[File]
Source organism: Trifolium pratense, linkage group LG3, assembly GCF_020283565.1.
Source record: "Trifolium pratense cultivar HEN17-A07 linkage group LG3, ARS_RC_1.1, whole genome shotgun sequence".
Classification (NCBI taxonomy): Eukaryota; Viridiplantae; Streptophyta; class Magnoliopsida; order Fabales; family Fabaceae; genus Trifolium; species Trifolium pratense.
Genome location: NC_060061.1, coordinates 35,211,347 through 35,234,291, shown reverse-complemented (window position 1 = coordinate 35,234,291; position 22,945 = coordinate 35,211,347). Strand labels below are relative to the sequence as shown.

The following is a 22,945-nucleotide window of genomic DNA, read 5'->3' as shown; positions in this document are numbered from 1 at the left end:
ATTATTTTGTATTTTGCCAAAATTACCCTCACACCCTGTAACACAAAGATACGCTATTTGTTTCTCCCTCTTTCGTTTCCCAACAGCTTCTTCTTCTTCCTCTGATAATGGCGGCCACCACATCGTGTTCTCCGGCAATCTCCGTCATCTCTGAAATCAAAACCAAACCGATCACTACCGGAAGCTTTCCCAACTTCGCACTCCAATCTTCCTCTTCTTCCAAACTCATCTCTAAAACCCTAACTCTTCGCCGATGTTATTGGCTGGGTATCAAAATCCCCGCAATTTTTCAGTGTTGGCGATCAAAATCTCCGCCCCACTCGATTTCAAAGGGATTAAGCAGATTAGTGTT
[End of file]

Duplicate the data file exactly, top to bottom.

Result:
Source organism: Trifolium pratense, linkage group LG3, assembly GCF_020283565.1.
Source record: "Trifolium pratense cultivar HEN17-A07 linkage group LG3, ARS_RC_1.1, whole genome shotgun sequence".
Classification (NCBI taxonomy): Eukaryota; Viridiplantae; Streptophyta; class Magnoliopsida; order Fabales; family Fabaceae; genus Trifolium; species Trifolium pratense.
Genome location: NC_060061.1, coordinates 35,211,347 through 35,234,291, shown reverse-complemented (window position 1 = coordinate 35,234,291; position 22,945 = coordinate 35,211,347). Strand labels below are relative to the sequence as shown.

The following is a 22,945-nucleotide window of genomic DNA, read 5'->3' as shown; positions in this document are numbered from 1 at the left end:
ATTATTTTGTATTTTGCCAAAATTACCCTCACACCCTGTAACACAAAGATACGCTATTTGTTTCTCCCTCTTTCGTTTCCCAACAGCTTCTTCTTCTTCCTCTGATAATGGCGGCCACCACATCGTGTTCTCCGGCAATCTCCGTCATCTCTGAAATCAAAACCAAACCGATCACTACCGGAAGCTTTCCCAACTTCGCACTCCAATCTTCCTCTTCTTCCAAACTCATCTCTAAAACCCTAACTCTTCGCCGATGTTATTGGCTGGGTATCAAAATCCCCGCAATTTTTCAGTGTTGGCGATCAAAATCTCCGCCCCACTCGATTTCAAAGGGATTAAGCAGATTAGTGTT